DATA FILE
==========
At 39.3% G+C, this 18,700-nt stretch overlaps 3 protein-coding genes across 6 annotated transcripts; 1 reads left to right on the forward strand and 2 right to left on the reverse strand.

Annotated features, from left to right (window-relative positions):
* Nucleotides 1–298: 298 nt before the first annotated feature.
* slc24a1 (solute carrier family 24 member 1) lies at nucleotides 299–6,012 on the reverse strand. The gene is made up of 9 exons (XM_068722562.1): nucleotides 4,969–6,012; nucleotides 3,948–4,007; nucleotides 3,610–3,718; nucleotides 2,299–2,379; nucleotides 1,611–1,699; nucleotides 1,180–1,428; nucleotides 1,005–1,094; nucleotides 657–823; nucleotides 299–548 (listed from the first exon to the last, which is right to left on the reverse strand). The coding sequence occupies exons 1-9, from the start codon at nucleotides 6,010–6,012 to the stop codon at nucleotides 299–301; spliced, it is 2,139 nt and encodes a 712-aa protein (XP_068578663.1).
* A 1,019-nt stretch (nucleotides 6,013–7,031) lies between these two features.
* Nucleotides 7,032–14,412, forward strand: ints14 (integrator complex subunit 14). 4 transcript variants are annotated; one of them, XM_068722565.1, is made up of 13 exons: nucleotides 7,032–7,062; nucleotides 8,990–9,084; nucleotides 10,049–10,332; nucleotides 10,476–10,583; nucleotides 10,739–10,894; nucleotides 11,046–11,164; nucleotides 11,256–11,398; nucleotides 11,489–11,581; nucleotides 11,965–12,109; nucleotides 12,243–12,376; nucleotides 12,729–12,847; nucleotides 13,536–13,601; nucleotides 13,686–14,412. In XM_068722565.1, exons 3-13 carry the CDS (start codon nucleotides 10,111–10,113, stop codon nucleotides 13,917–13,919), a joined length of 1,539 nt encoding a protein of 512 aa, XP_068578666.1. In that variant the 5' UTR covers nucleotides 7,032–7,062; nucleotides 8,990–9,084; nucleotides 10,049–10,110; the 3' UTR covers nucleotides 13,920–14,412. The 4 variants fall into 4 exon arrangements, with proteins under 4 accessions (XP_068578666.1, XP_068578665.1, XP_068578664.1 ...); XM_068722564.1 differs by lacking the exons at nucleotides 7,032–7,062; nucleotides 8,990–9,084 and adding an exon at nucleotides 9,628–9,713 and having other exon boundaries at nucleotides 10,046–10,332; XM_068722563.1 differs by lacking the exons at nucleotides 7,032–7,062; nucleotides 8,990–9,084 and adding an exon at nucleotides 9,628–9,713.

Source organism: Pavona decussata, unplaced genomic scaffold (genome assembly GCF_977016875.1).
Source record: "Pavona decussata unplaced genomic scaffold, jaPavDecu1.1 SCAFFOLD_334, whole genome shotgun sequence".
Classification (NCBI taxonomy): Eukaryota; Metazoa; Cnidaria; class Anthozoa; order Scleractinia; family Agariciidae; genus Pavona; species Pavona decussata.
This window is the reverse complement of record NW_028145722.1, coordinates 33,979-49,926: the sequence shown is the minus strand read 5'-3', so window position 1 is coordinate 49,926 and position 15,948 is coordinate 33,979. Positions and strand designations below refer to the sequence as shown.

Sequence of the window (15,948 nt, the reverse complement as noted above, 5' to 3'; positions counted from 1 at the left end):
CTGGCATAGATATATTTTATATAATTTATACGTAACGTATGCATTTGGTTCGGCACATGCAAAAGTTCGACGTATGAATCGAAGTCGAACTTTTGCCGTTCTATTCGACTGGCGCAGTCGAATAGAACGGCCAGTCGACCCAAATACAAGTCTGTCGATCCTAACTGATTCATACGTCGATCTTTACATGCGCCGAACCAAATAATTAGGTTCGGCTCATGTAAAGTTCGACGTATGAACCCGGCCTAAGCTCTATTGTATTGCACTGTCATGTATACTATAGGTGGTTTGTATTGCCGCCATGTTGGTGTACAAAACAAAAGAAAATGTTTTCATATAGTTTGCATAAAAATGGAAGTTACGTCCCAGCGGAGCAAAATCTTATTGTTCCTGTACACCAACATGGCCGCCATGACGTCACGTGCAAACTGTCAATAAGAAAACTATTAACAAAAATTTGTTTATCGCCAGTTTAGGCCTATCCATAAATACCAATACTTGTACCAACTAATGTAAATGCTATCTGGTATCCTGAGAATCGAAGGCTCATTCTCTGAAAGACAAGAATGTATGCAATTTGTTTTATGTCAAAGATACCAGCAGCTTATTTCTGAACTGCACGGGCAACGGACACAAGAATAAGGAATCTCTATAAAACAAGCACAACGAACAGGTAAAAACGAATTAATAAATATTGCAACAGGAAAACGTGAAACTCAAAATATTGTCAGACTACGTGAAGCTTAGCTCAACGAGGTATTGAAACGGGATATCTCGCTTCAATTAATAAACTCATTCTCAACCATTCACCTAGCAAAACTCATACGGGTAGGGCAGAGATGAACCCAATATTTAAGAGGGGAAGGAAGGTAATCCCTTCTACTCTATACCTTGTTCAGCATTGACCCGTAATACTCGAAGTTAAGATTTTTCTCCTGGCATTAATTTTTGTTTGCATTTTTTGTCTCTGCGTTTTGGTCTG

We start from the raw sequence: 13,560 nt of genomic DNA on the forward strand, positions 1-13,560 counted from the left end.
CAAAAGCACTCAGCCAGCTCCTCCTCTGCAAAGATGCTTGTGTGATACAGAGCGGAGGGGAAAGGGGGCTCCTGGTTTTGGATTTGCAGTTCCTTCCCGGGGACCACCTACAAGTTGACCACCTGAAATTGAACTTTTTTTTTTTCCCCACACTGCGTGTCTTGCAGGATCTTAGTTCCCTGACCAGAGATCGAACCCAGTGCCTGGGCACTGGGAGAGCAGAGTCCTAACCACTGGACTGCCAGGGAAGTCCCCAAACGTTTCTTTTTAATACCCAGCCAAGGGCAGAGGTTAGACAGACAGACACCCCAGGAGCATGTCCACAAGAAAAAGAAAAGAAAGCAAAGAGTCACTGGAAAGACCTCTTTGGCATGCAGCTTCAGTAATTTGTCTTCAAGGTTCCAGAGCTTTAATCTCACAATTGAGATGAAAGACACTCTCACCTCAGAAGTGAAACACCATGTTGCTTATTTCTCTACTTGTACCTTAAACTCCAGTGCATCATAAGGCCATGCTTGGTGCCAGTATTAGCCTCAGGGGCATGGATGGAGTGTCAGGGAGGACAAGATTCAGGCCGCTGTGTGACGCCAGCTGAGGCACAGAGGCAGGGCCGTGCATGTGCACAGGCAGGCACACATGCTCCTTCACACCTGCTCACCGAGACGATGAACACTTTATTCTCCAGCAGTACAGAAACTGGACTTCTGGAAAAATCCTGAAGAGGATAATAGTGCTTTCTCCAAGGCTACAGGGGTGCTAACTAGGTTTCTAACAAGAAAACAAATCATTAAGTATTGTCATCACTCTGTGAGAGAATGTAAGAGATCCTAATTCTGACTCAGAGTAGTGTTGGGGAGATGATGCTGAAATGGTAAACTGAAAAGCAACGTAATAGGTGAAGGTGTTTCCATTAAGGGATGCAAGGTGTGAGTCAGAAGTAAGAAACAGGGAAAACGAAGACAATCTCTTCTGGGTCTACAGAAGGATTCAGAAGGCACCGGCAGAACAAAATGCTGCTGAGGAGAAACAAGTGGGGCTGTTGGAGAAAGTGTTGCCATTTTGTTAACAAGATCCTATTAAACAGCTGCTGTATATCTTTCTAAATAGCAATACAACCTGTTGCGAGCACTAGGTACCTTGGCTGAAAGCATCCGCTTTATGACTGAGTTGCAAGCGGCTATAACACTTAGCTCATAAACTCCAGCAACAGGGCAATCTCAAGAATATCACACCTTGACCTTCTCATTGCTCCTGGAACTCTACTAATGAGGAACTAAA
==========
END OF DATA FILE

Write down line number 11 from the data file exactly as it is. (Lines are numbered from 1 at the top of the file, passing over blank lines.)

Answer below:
Sequence of the window (15,948 nt, the reverse complement as noted above, 5' to 3'; positions counted from 1 at the left end):